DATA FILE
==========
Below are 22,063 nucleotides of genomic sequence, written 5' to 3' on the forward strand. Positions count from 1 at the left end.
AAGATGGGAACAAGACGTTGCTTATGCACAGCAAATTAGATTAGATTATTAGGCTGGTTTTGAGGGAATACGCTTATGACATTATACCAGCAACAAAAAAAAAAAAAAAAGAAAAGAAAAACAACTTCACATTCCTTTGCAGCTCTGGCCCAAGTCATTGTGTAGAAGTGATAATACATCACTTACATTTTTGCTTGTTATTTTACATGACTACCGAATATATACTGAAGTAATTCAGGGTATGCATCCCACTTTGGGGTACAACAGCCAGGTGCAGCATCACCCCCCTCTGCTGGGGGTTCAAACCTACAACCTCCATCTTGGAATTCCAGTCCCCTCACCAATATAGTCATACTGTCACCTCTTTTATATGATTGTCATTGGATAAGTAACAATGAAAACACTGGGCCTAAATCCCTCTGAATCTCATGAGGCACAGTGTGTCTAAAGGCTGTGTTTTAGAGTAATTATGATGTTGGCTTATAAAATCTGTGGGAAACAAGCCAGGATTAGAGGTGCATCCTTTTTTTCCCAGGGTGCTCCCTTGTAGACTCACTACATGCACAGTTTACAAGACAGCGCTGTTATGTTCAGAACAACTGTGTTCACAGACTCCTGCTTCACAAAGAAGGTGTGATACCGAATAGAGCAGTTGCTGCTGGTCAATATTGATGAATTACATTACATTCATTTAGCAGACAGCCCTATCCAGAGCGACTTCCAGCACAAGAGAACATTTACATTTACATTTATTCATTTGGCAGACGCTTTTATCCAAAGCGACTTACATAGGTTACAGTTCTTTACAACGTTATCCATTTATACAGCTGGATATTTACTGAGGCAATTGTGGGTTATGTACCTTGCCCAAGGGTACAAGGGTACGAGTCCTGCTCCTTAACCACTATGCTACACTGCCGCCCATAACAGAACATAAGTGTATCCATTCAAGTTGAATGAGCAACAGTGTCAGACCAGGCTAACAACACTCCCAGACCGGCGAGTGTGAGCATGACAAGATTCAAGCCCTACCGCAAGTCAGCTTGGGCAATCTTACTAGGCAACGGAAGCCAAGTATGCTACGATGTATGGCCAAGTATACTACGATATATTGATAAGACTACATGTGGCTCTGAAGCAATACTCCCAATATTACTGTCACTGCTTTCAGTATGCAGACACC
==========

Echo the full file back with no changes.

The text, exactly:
Below are 22,063 nucleotides of genomic sequence, written 5' to 3' on the forward strand. Positions count from 1 at the left end.
AAGATGGGAACAAGACGTTGCTTATGCACAGCAAATTAGATTAGATTATTAGGCTGGTTTTGAGGGAATACGCTTATGACATTATACCAGCAACAAAAAAAAAAAAAAAAGAAAAGAAAAACAACTTCACATTCCTTTGCAGCTCTGGCCCAAGTCATTGTGTAGAAGTGATAATACATCACTTACATTTTTGCTTGTTATTTTACATGACTACCGAATATATACTGAAGTAATTCAGGGTATGCATCCCACTTTGGGGTACAACAGCCAGGTGCAGCATCACCCCCCTCTGCTGGGGGTTCAAACCTACAACCTCCATCTTGGAATTCCAGTCCCCTCACCAATATAGTCATACTGTCACCTCTTTTATATGATTGTCATTGGATAAGTAACAATGAAAACACTGGGCCTAAATCCCTCTGAATCTCATGAGGCACAGTGTGTCTAAAGGCTGTGTTTTAGAGTAATTATGATGTTGGCTTATAAAATCTGTGGGAAACAAGCCAGGATTAGAGGTGCATCCTTTTTTTCCCAGGGTGCTCCCTTGTAGACTCACTACATGCACAGTTTACAAGACAGCGCTGTTATGTTCAGAACAACTGTGTTCACAGACTCCTGCTTCACAAAGAAGGTGTGATACCGAATAGAGCAGTTGCTGCTGGTCAATATTGATGAATTACATTACATTCATTTAGCAGACAGCCCTATCCAGAGCGACTTCCAGCACAAGAGAACATTTACATTTACATTTATTCATTTGGCAGACGCTTTTATCCAAAGCGACTTACATAGGTTACAGTTCTTTACAACGTTATCCATTTATACAGCTGGATATTTACTGAGGCAATTGTGGGTTATGTACCTTGCCCAAGGGTACAAGGGTACGAGTCCTGCTCCTTAACCACTATGCTACACTGCCGCCCATAACAGAACATAAGTGTATCCATTCAAGTTGAATGAGCAACAGTGTCAGACCAGGCTAACAACACTCCCAGACCGGCGAGTGTGAGCATGACAAGATTCAAGCCCTACCGCAAGTCAGCTTGGGCAATCTTACTAGGCAACGGAAGCCAAGTATGCTACGATGTATGGCCAAGTATACTACGATATATTGATAAGACTACATGTGGCTCTGAAGCAATACTCCCAATATTACTGTCACTGCTTTCAGTATGCAGACACC